I went digital early.  From Napster to modern mp3 distribution, I kept cultivating a locally based, artist focused collection of music, but that isn't the way that the industry has gone.  Nor is it the way that teens today relate to music.  The gigs of music I've curated aren't the future, it's me using modern tools to imitate my past relationship with less fluid, physical mediums, but is that a bad thing?  I'd argue that my relationship with an artist's music was deeper and more intimate because of the limitations of our mediums.  When you have the collected works of Dire Straits (six original albums plus four live ones) on hand, you are diving deep into what they did.  Surely deeper familiarity breeds a more loyal fan.

Kids are still into music, but the digitization of the medium has resulted in a much more fluid relationship with it.  I frequently watch students randomize YouTube videos as background music and then click through a song in the first ten seconds if it isn't grabbing them.  Their's is a high input low attention threshold relationship with the artist.  You can hardly blame modern artists for producing shallow, catching songs - the cloud based medium that has descended upon us pre-selects that kind of music for success in a fluid, digital landscape.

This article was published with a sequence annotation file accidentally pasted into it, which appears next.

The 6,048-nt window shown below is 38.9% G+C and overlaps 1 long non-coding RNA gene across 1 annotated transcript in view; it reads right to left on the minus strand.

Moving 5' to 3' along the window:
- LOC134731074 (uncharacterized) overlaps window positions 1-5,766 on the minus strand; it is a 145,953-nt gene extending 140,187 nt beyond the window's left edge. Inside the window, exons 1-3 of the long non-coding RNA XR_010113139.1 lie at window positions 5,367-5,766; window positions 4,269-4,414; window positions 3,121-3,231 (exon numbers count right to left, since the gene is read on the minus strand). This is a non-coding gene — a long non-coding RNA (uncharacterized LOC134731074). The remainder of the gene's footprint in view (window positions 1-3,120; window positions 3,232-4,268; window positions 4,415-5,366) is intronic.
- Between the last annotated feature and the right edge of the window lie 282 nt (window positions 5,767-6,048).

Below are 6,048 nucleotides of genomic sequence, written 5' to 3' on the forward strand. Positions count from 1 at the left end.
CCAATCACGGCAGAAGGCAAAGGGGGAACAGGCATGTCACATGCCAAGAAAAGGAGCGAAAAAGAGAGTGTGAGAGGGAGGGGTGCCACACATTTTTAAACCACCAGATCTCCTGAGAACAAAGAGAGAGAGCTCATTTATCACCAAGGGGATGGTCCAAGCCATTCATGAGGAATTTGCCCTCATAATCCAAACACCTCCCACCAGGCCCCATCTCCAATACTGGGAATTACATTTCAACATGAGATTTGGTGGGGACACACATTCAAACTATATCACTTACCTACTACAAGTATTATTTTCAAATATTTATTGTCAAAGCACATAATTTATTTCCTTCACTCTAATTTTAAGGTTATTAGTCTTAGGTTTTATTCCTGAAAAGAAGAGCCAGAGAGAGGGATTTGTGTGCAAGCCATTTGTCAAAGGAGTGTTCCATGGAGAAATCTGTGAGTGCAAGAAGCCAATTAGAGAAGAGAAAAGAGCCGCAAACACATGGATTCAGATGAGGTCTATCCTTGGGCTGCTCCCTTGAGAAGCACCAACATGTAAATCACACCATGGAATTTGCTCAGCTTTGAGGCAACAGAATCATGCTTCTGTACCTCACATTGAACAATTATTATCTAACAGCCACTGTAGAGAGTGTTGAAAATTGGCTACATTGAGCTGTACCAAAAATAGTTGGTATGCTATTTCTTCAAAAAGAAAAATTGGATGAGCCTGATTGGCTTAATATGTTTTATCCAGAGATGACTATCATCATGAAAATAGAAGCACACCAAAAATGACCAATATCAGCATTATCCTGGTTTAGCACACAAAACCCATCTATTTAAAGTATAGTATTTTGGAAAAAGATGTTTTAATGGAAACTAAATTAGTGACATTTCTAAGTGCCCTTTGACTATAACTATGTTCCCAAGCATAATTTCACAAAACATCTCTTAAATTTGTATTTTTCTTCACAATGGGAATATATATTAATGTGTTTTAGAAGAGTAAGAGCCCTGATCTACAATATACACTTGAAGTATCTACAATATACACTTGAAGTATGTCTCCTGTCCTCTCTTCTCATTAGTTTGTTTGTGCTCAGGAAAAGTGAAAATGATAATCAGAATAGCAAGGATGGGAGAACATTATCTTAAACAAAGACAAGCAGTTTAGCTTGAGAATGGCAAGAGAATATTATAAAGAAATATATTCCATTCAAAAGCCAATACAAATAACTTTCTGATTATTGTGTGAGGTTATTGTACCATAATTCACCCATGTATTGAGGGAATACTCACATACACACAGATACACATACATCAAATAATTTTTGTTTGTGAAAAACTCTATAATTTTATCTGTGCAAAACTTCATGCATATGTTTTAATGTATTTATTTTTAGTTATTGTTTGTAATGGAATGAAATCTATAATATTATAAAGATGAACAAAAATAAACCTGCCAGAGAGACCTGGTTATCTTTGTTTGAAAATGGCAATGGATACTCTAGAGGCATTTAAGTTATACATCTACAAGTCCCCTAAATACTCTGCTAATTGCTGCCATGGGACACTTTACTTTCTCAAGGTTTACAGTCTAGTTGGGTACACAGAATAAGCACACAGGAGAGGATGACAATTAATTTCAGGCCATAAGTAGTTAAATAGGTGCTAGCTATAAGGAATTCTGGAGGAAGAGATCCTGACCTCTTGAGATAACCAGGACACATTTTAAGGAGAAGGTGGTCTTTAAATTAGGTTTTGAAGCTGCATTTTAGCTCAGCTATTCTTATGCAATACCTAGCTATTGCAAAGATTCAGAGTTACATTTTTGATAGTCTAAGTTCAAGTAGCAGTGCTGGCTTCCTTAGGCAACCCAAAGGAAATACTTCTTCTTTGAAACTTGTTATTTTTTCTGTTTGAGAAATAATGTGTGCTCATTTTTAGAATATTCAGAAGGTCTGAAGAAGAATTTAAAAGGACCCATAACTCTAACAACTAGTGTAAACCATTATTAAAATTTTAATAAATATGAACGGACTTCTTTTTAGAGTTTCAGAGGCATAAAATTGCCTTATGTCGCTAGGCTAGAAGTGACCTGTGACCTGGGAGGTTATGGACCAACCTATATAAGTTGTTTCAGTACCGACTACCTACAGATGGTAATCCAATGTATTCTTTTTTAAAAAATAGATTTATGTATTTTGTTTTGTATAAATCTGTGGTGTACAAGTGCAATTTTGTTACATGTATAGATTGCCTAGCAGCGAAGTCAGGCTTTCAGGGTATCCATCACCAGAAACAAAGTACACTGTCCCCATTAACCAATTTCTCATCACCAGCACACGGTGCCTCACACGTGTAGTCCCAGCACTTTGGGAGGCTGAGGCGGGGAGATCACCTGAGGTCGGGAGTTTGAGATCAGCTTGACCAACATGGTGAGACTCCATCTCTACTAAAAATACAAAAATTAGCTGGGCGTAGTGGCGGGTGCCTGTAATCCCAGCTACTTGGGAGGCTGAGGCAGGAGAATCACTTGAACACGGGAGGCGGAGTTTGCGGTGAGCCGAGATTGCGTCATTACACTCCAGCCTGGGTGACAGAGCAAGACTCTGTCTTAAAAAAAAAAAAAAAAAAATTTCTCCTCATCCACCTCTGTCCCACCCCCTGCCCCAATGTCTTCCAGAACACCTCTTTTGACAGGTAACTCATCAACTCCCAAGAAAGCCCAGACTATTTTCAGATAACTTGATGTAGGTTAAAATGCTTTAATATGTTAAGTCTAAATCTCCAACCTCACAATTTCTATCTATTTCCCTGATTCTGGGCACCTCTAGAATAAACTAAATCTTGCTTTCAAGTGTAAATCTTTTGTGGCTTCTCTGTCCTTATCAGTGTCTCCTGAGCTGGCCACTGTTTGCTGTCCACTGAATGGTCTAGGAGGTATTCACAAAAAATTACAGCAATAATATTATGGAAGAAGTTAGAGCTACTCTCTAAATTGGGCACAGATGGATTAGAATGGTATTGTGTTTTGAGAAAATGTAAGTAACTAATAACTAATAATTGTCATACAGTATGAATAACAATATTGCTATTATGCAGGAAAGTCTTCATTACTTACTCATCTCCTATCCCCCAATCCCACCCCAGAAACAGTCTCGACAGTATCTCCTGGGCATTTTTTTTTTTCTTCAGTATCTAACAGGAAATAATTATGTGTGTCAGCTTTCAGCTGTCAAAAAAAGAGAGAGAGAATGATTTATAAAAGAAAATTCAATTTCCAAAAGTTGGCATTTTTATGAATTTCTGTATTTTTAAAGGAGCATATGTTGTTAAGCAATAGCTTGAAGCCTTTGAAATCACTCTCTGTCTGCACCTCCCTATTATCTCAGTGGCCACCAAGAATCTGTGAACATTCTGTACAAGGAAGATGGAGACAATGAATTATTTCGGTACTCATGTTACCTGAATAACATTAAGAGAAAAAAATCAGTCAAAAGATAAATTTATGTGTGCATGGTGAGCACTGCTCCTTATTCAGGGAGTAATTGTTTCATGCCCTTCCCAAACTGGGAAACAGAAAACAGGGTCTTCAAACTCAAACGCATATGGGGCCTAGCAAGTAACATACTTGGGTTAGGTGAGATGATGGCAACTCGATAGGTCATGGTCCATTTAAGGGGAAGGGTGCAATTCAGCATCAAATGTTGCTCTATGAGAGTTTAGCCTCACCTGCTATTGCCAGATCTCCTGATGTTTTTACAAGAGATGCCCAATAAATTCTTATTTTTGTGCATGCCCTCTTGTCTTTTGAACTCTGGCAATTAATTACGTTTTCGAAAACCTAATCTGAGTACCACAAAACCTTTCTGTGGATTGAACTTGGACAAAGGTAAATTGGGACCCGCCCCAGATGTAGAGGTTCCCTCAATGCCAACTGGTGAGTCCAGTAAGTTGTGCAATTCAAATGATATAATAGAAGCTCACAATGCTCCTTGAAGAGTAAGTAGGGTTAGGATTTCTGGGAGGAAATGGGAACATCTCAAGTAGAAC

Laying on a bunk at air cadet camp in Trenton on a hot, un-air conditioned summer night in 1985 and getting lost in Brothers in Arms on a walkman isn't something millennials consider doing with music, is it?   We started doing the skip a song thing on CDs in the 1990s, but it was such a pain on tape that you'd just listen to the song.  In doing so you sometimes came around to liking something that didn't grab your attention in the first ten seconds.  At the very least you're experiencing an artist's thoughts and music in a more detailed fashion.

When I asked my students what they do when they get a car for the first time they were confused.  Spotify was the answer (it turns out Spotify is the millennial answer to any music related question).  I get it if you're swimming in wifi at home or at school all the time.  Sure, it's bandwidth and data ain't free, but it is if you're a kid in 2017 for the most part.  But what do you do when you're going for a ride in your first car and have no locally curated music to take with you?  I figured they'd all have MP3s on their phones, but they don't.  Spotify premium was the answer.  That's ten bucks a month to listen to whatever you want, and you can evidently save it locally if you're on the road, but do they?  If you've never had to manage a local music collection before I suspect it wouldn't even occur to you to do it this late in the game, it'd feel too much like work.